has anyon made their own touchmark stamp? is it tough?

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mn outdoors north
Posts: 17
Joined: Sat Jul 18, 2015 10:52 pm

has anyon made their own touchmark stamp? is it tough?

Unread post by mn outdoors north » Sun Mar 18, 2018 11:44 pm

has anyone ever made their own touchmark stamp...I would like to create my own...where can I get some ideas from and photos? I have an idea of what I want in it....I will look on pinterest also...

Martin Pansch
Posts: 312
Joined: Thu Feb 14, 2013 10:44 am
Location: Young America, MN

Re: has anyon made their own touchmark stamp? is it tough?

Unread post by Martin Pansch » Mon Mar 19, 2018 11:18 am

Hi Gary.

The difficulty is largely a function of how complex your touchmark is. A simple design can be made fairly easy with hot and cold work. If it is really complex it can be a technically trying task. There is always a way though.

If you have a complex logo and the point of the exercise is to get a good, durable touchmark I can suggest an engraving company in Wisconsin that does good work for a fair price.

If the point is to do it yourself post a drawing of what you are trying to make and what size and people here might have some actionable advice.

mn outdoors north
Posts: 17
Joined: Sat Jul 18, 2015 10:52 pm

Re: has anyon made their own touchmark stamp? is it tough?

Unread post by mn outdoors north » Mon Mar 19, 2018 9:58 pm

thanks martin, I would like that...mine would be simple...anvil with my initials on the inside with unique font type...I did find this online...http://www.henryaevers.com/new_page_3.htm let me know when I can come out to your place and do some pounding...I need some practice...will gladly pay you for your time and private lessons...easy stuff...

thanks,
Gary

Martin Pansch
Posts: 312
Joined: Thu Feb 14, 2013 10:44 am
Location: Young America, MN

Re: has anyon made their own touchmark stamp? is it tough?

Unread post by Martin Pansch » Sun Mar 25, 2018 5:28 pm

Hi Gary,

If I was going to order a custom markers mark I would use Honeck Engraving. 414-464-5507 email: honeckengraving@gmail.com. They are a nice little ma and pop engraving company in Wisconsin. Maria was a treat to work with and was able to turn a PDF I sent her into a functional drawing with little fuss. If someone's design takes a little more work there might be a design fee but she is up front about that. I am real pleased with the one I got from them so far. I know Jim Ericksen has got a number of stamps made by them and keeps going back.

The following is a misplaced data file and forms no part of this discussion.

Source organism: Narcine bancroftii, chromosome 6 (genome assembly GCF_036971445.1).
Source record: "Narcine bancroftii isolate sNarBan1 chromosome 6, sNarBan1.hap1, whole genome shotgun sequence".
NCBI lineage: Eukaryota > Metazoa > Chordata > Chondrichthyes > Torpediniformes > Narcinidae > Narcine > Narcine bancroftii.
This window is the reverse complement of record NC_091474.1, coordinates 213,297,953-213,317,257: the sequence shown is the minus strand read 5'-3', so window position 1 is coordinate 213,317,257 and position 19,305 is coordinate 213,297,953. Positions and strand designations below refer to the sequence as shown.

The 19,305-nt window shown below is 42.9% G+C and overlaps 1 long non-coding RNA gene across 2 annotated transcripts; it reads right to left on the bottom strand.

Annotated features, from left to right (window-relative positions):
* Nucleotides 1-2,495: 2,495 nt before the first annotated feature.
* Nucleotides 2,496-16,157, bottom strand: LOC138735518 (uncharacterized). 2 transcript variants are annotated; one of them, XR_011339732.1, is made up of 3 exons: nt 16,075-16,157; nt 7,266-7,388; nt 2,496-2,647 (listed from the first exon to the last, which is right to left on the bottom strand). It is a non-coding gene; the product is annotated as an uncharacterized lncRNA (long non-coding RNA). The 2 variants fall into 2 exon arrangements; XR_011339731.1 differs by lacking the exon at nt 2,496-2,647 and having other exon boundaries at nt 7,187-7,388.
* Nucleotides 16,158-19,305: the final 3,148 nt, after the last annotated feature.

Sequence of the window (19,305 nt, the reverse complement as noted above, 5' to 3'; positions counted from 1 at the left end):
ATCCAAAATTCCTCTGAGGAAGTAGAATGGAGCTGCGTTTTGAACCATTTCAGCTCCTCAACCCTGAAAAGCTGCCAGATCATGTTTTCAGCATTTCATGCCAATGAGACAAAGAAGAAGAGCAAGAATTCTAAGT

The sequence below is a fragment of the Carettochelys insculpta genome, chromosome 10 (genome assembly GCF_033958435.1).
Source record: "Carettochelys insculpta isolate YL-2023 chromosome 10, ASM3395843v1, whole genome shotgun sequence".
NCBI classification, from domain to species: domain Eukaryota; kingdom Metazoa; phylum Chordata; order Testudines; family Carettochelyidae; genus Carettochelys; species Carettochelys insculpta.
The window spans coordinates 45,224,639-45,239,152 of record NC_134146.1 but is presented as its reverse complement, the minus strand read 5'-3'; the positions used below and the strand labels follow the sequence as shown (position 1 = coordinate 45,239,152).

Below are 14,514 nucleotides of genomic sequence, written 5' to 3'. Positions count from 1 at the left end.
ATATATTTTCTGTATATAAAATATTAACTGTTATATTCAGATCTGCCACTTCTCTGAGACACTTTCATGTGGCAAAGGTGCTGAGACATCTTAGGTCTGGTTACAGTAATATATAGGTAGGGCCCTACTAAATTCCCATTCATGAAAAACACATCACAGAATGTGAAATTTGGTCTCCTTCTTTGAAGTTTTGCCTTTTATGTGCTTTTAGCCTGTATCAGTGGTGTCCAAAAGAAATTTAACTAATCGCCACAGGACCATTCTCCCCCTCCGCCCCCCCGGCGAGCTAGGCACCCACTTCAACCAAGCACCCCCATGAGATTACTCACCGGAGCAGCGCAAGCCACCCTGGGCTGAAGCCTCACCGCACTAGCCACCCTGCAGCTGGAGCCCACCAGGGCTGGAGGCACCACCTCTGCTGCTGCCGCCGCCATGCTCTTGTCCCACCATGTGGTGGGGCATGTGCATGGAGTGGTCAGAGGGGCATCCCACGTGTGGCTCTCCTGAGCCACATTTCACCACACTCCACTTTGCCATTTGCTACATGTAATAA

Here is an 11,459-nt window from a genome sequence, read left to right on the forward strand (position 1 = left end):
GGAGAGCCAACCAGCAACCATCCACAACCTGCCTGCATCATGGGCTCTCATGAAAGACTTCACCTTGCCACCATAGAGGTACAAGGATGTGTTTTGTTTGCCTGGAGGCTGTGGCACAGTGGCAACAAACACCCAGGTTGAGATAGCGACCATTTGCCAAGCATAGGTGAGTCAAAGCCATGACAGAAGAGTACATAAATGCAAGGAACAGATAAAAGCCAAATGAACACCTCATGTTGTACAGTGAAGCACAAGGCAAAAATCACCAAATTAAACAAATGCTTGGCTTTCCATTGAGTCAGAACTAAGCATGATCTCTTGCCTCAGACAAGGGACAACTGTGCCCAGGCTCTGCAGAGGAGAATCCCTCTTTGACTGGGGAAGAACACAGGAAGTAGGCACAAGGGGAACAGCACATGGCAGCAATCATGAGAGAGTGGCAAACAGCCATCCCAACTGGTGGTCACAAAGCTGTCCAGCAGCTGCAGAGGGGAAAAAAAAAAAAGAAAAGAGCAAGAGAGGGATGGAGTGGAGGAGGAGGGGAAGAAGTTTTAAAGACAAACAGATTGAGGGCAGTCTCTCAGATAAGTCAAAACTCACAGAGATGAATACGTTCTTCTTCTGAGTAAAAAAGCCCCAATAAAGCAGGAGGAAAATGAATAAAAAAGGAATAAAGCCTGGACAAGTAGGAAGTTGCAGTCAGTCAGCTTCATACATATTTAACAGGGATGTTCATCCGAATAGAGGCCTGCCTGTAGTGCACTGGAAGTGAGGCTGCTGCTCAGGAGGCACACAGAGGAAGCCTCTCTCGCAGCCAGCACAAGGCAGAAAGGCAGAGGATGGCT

Your design of an anvil with your initials in it could be relatively easy or really hard to do yourself depending on what your final desired effect is.

The easier way would be for the anvil being a "negative" or pressed in and the letters standing proud of it. Take an annealed piece of tool steel and grind/file the anvil shape. I'd then get it hot and use letter stamps to mark your initials in the anvil. The letters don't have to be super deep, think thousandth's of an inch. Too deep is wasted effort anyway and liable to deform the anvil shape. If you don't have letter stamps you can make the letters with small struck tools but adds another level of making tools to make tools. You can cool it and try it in clay or in a soft metal to see if it looks how you want it. When it is good heat treat, clean the scale, and you are done. If you look at a lot of old tools the marks are like this with the letters standing proud in a negative background.

If you are looking to do an outline of an anvil with your initials both stamped into the material that is a more difficult task. Any complex shapes within an outline is a PITA without engraving skills/tools or and EDM as you have to either press down or remove everything but the bits you want to mark metal. As a blacksmith it would almost by easiest to make the tool I described first, stamp it into a blank, and then grind/file everything around the anvil shape except however thick you want the anvil outline. Then heat treat. Fun for a challenge, though I would probably just opt to email Maria and have Honeck knock it out for me.

If you are going to make your own use thicker stock than your design's dimensions and taper it fairly bluntly to the design at the business end. So if your anvil was going to be 3/8" x 3/4" don't start with a rectangular bar that size figuring you'll save time.

Also, consider the size carefully. The bigger the stamp the easier it is to make but the harder you are going to have to wallop it to get a good mark, especially with all the surface are of a negative anvil shape.

I am by no means an expert in this area, this is just what I have picked up from others and some of my own failures. I know Tom Latane has done a fair amount of stamps and dies. There was an article on touch marks in The Metalsmith in 2009 (Volume 33, #1, Page 21-23 according to Pete Stanaitis' Metalsmith guide). I think there was also some people around here doing some old school coin minting who could probably give you a barrel of knowledge compared to my thimble-full.

As far as coming out to my place, that would be much easier to schedule if I was out there as much anymore. I am living in Northfield now and haven't got my shop here built yet. Plans are in the works though and it will have two forging stations. Blacksmithing, like so many other things, is better with company. We hope to have it up before next winter. I'll still maintain the shop out at the farm for classes and -bigger- projects though so we might be able to schedule something. Though, I don't think I have any skills or knowledge valuable enough to charge you for it so it will just have to be a friendly, mini-hammer-in. ;)

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